Reports: UCLA interviews Neuheisel for second time

Updated: December 20, 2007, 1:45 PM ET
ESPN.com news services

Rick Neuheisel had a second interview for UCLA's open coaching position, this time with chancellor Gene Block, several Los Angeles media outlets reported Wednesday.

The former Bruins quarterback, now the offensive coordinator for the Baltimore Ravens, confirmed Wednesday that his alma mater has contacted him about replacing the fired Karl Dorrell. And Neuheisel's current boss, Ravens coach Brian Billick, is unabashedly lobbying for him to get the job.

"I have been contacted and, as an alum, I want what's best for them. And if I can help I would certainly be excited," Neuheisel told The Associated Press in Owings Mills, Md., where he was helping prepare the Ravens for Sunday's game at the Seattle Seahawks.

When asked if returning to the Bruins, whom he quarterbacked to victory in the 1984 Rose Bowl and before he became a UCLA assistant from 1986-93, would be his dream job, the 46-year-old Neuheisel said: "Yeah.

"But I want what's best for them ... All of us [Bruins] want to see that football program on top."

On Thursday, Tennessee Titans offensive coordinator Norm Chow said he has withdrawn from consideration for the job. Chow interviewed for the opening.

"I appreciate the interest that UCLA has shown," Chow, the former USC offensive coordinator, said in a statement. Chow, who did not give a reason for withdrawing, had been given no indication as to UCLA's hiring timeline.

Defensive coordinator DeWayne Walker, the interim head coach for the Bruins' game Saturday against BYU in the Las Vegas Bowl, is another candidate for the job. So is Philadelphia Eagles assistant coach John Harbaugh.

Neuheisel, whose previous head coaching stints at Colorado and Washington included winning and turmoil, is reportedly the only candidate to have completed a second interview with UCLA. Neuheisel reportedly is the only potential coach to meet with the school's chancellor.

Sources said Guerrero was initially uninterested in speaking with Neuheisel because of the coach's previous run-ins with the NCAA -- Colorado was placed on two years' probation for rules violations, and Neuheisel was fired from Washington for his involvement in a NCAA tournament betting pool. However, support from alumni and former players led to an interview.

Neuheisel wouldn't discuss to The AP the specifics of his contact with UCLA.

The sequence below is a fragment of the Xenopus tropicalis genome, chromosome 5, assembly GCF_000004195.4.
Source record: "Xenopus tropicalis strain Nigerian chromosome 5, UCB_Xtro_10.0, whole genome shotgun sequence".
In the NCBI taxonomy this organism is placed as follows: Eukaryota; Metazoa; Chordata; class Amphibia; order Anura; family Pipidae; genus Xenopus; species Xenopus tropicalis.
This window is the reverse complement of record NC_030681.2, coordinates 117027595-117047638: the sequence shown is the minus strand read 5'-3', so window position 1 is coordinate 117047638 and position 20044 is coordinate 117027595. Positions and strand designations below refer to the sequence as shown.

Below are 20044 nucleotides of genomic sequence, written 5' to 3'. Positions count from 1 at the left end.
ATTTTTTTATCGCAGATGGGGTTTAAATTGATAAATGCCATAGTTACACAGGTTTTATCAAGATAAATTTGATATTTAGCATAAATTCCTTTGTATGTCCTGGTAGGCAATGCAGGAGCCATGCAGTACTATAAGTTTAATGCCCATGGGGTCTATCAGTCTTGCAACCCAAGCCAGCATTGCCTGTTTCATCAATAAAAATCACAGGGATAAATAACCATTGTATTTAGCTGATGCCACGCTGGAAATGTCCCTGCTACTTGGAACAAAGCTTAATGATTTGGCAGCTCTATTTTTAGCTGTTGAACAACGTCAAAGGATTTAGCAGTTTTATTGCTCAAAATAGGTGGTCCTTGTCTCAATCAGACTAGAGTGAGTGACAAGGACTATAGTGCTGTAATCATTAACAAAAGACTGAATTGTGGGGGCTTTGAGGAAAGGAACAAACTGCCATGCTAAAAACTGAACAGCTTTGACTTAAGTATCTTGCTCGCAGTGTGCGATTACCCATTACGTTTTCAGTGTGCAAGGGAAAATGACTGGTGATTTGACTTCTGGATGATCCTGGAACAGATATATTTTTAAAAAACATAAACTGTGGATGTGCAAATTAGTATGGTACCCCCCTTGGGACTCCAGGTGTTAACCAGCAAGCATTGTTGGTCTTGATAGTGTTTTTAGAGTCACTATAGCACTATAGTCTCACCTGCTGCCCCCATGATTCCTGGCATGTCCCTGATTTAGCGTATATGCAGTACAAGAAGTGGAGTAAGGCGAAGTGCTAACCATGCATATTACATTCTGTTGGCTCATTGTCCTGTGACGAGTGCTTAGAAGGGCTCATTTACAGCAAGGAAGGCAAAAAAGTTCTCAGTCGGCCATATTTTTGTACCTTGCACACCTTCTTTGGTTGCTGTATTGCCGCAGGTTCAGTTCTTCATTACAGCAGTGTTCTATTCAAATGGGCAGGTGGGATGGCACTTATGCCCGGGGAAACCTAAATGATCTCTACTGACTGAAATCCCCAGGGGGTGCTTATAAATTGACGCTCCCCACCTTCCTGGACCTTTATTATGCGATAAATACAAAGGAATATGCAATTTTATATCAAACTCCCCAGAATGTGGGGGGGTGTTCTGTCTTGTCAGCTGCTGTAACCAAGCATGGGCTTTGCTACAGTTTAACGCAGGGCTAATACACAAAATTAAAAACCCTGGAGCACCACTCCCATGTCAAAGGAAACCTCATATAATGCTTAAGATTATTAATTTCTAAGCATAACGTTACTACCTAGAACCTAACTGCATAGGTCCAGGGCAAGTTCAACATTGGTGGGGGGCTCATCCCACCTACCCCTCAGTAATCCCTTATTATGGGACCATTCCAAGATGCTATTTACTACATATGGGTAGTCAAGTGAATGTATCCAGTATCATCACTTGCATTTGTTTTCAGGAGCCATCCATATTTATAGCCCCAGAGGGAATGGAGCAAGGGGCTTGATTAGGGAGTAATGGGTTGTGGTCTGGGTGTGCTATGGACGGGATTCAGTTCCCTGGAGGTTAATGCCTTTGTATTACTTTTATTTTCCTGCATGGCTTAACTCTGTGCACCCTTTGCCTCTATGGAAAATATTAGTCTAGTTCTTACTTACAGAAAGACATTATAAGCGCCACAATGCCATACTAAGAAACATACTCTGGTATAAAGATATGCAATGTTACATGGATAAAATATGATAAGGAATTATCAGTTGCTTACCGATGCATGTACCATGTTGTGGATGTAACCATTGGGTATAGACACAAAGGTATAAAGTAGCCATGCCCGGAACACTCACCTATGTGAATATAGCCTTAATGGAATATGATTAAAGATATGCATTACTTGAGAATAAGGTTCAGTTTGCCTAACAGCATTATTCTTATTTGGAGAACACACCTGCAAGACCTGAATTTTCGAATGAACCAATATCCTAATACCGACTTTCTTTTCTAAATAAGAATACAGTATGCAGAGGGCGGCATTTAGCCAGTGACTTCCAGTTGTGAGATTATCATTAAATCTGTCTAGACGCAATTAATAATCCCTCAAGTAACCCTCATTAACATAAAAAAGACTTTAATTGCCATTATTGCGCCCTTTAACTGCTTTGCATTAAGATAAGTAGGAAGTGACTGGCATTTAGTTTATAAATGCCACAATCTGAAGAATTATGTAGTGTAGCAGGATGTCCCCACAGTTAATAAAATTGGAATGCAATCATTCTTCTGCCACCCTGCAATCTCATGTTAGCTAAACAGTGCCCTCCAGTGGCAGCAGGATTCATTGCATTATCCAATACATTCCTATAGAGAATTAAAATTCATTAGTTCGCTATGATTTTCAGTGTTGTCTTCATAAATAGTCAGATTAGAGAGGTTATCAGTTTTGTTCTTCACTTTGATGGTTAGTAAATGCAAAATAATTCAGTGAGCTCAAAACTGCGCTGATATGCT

He hasn't been in the college game since Washington fired him in 2003 for participating in a betting pool on the NCAA basketball tournament. He sued for wrongful termination from Washington and settled in March, 2005, with UW and the NCAA for $4.5 million.

Neuheisel began his road back to coaching in the fall of that year as a volunteer assistant coaching quarterbacks at Seattle's Rainier Beach High School. Billick hired him in '05 to be Baltimore's quarterback coach.

When asked Wednesday about whether he had concerns over hiring Neuheisel in the wake of the mess he left behind with the Huskies, Billick said: "No, because I think, frankly, most of that was just B.S.

"I mean, it was a [gosh darned] basketball pool. Are you kidding me?" Billick said in a conference call with Seattle media.

"Clearly there were other issues, there were other agendas being played out. I think Rick has come through and I think the NCAA, rightfully so, has made it very clear in exonerating Rick."

Last January, Billick promoted Neuheisel to offensive coordinator -- though Billick calls the plays for the Ravens (4-10).

"I think Rick has learned the college game is the thing for him," Billick said. "He's an excellent pro coach, but the enthusiasm and the affection he has for the college game, it's better suited for the college game.

"He certainly was one of the bright young head coaches in this game. Had this not come about in terms of some of the difficulties, I think you'd be looking at Rick Neuheisel at this level as a potential head coach in the NFL in the same way you rumor whoever, the Urban Meyers ... He'd be right at the top of that list, except for an unfortunate set of circumstances."

Neuheisel's settlement still rankles many in Seattle. And his destructive departure left the Huskies' program -- which Neuheisel had led to the 2001 Rose Bowl -- in a spiral it has yet to reverse.

Yet Neuheisel is looking forward to returning to the city Sunday.

"It will be fun because I have a lot of fond memories of my time in Seattle," he said.

"The ending was no fun, but we won a lot of games while I was there and made a lot of friends and had some very rewarding times. I don't have any ill will toward the city, nor the people, nor the school."

Information from The Associated Press was used in this report.

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